to work as small as the eye can see. Surgeons work with microscopes and the hands can do their bidding even in such a small space. The use of touch screens develops small scale touch and opens a new realm of learning. Figuring out how to move the hands and fingers to accomplish
some goal could bring the challenge of games to the training of reasoning. The hands dance and our mind grows.

Monday, June 16, 2014



The idea that art makes you smarter is not new. Winston Churchill wrote an essay about painting that inspired George W. Bush to take it up. In his essay Churchill notes that besides being enjoyable, art develops the “highest properties of mind”. Our sense of proportion and balance underlies reasoning in many areas. His primary subject matter, landscape, is probably best allied with structures of reasoning since it begins with finding a correspondence between the scene and the inner feelings seeking expression. This reinforces the relationship between emotion and visual structure, image and psyche. A panorama of choices surrounds every point in a location and that first choice is the initial creative act of the painting. Choosing what view to paint clarifies what’s important to the individual perceiver. It reinforces visual wisdom and the brain areas that inform it.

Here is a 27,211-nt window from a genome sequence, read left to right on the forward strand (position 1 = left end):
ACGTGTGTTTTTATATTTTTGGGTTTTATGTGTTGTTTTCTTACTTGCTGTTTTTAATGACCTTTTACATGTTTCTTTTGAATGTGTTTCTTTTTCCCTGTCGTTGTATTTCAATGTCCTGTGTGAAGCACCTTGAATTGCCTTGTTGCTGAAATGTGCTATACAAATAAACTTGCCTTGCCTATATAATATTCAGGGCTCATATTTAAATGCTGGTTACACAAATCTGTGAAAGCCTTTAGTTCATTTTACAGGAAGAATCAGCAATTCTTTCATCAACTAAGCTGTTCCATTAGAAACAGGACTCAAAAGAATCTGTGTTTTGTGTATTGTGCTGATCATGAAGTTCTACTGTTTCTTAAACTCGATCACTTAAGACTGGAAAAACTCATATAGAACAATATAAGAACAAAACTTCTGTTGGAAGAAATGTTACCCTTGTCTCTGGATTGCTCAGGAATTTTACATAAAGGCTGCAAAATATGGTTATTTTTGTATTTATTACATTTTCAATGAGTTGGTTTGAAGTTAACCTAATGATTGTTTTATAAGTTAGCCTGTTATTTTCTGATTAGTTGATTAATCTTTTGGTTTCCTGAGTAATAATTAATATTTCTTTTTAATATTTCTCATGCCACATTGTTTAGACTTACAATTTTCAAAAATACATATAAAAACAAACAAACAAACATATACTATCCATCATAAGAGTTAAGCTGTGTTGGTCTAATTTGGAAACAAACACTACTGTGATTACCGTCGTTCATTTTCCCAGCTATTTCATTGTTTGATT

We understand meaning in the space around us from our earliest experience of moving in our surroundings. The distance between here and there is a primary visual concept that starts with crawling across the floor, feeling gravity when we fall and all of the early experiences of moving in space that later provide the foundation for mature reasoning. As adults we might describe differences in points-of-view in terms of the distance between them. Seeing something as inside or outside is the structure for our sense of categories. A painting of a landscape is the experience of a point-of-view that contains a feeling about what’s being seen. It includes the sense of here and there, the press of congestion or expanse of space. The feeling represents the meaning of the whole and guides conscious nonverbal observations. Developing receptive attention to scenes and situations as wholes strengthens understanding of the big picture and how the structure of one situation relates to the structure of another. The larger the frame, the more comprehensive the understanding.